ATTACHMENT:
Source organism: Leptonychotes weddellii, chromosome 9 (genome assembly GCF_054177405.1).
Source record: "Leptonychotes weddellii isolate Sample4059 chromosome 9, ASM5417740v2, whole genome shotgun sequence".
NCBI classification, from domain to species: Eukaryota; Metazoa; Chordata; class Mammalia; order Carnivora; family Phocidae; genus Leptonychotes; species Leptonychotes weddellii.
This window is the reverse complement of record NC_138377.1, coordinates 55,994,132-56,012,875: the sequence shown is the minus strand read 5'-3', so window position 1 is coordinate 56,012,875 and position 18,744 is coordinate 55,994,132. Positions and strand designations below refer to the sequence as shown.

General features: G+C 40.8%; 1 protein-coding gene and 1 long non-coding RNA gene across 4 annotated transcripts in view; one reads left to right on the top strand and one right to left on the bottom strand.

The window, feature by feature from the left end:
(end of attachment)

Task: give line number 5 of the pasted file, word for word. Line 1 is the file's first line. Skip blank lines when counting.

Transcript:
General features: G+C 40.8%; 1 protein-coding gene and 1 long non-coding RNA gene across 4 annotated transcripts in view; one reads left to right on the top strand and one right to left on the bottom strand.